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  • Q&A with Australian Health Practitioners

    How is ADD diagnosed?

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  • Serving the interests of children and young people with childhood language and related disorders View Profile

    There is no one test for ADD. An evaluation is conducted by a paediatrician (or similarly qualified clinician) taking into account the child’s presenting characteristics, case history, presence of other medical issues and/or disorders, functioning at home and school, social and emotional development. The criteria for diagnosis comes from the Diagnostic and Statistical Manual of Mental Disorders – Fourth Edition (DSM IV).
     
    Resources:
    www.help4adhd.org
    www.chadd.org
    www.nichcy.org

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    I am a Consultant Psychiatrist and Psychoanalytic Psychotherapist who specialises in Adult ADHD, Jungian Psychotherapy, and the Psychological Medicine aspects of Chronic Pain conditions. View Profile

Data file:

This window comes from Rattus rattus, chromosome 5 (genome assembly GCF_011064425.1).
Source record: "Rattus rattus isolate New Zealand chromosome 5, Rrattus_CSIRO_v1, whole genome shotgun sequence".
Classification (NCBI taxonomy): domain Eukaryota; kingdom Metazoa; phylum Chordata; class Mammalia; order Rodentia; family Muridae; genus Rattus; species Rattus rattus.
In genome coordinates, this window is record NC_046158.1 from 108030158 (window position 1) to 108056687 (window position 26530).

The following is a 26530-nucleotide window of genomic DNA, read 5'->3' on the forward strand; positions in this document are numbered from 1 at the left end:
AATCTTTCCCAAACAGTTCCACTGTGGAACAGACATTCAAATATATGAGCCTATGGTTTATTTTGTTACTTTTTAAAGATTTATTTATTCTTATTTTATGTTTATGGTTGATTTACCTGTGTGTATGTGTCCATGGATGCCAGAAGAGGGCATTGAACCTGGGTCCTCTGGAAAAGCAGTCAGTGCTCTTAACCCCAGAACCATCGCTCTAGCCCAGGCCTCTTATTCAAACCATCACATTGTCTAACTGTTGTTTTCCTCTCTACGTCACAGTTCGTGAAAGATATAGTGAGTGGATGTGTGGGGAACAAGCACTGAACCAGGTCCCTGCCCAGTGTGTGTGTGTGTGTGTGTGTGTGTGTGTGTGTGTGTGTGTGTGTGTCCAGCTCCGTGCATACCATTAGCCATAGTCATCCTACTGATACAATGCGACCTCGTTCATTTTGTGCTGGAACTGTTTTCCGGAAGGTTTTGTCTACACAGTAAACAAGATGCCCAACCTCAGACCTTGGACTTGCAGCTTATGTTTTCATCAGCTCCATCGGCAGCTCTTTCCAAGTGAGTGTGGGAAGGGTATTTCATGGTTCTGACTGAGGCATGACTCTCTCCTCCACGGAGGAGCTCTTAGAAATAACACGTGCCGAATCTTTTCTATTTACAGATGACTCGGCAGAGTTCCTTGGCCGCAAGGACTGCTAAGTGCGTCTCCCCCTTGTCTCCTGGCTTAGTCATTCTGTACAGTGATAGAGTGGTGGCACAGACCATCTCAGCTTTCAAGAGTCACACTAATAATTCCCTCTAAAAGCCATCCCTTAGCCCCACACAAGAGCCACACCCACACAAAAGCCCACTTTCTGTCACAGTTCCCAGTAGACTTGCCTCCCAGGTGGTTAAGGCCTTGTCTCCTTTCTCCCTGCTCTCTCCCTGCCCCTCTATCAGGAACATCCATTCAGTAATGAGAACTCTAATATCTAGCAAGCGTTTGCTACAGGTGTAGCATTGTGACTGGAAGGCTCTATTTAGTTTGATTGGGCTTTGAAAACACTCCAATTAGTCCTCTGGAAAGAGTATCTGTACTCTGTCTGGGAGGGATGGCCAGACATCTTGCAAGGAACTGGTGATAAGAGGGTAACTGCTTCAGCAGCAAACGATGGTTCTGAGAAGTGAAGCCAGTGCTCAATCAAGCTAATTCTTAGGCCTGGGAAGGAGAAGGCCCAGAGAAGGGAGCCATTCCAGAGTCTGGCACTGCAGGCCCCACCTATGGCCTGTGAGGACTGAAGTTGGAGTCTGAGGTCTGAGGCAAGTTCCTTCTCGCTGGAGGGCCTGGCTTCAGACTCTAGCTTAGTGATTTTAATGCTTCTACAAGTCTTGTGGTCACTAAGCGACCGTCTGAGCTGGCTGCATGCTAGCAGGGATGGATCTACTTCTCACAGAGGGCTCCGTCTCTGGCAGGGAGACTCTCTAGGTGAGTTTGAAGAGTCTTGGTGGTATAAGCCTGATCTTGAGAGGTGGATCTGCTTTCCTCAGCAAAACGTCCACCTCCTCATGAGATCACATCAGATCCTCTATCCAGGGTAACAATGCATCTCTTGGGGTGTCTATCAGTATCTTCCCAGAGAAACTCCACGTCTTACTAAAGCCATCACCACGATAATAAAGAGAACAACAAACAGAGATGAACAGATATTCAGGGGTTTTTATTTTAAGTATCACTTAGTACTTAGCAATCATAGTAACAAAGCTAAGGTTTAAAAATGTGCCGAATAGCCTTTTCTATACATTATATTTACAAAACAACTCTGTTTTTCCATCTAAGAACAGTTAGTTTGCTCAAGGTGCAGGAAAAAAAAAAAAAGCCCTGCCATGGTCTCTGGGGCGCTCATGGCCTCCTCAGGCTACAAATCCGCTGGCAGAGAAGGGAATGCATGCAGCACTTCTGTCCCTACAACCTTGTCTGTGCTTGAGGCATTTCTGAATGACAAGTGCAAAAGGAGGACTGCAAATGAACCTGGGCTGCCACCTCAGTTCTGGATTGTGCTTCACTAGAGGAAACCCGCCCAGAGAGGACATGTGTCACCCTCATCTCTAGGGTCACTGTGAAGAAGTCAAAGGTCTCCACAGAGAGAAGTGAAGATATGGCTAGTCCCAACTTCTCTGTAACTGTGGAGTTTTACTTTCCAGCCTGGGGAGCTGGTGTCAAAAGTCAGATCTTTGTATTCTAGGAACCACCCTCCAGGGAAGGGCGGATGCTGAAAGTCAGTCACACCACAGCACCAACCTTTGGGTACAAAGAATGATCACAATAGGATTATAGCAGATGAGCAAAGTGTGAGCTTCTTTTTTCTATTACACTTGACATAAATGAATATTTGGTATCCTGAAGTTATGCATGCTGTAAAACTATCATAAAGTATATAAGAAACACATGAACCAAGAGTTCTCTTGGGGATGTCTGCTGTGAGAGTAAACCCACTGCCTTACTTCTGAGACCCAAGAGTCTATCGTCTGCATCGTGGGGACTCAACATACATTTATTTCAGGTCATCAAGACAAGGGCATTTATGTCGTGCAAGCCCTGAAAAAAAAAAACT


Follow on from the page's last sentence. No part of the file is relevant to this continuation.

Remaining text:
Adult Attention Deficit Disorder is diagnosed by an expert in the field, either a Consultant Psychiatrist or a Clinical Psychologist with specific training in the assessment and diagnosis of the condition. 

    The United Kingdom Adult ADHD Network (UKAAN) recommends two assessment appointments during which a clinical history of symptoms is explored with the patient, as well as interviewing a next of kin, ideally a parent, who can provide a description of the patient's childhood and teenage years.

    The clinician will review school reports if available to assess the observations of teachers through primary and secondary school, and will be trained in and use the Diagnostic Interview for Adult ADHD (DIVA) which is the reliable diagnostic instrument for the diagnosis of Adult ADHD.

    The clinician will also assess for other associated mental health and physical health issues which may be associated with Adult ADHD and conditions which may present with impairment in attention and concentration needing treatment in their own right. 

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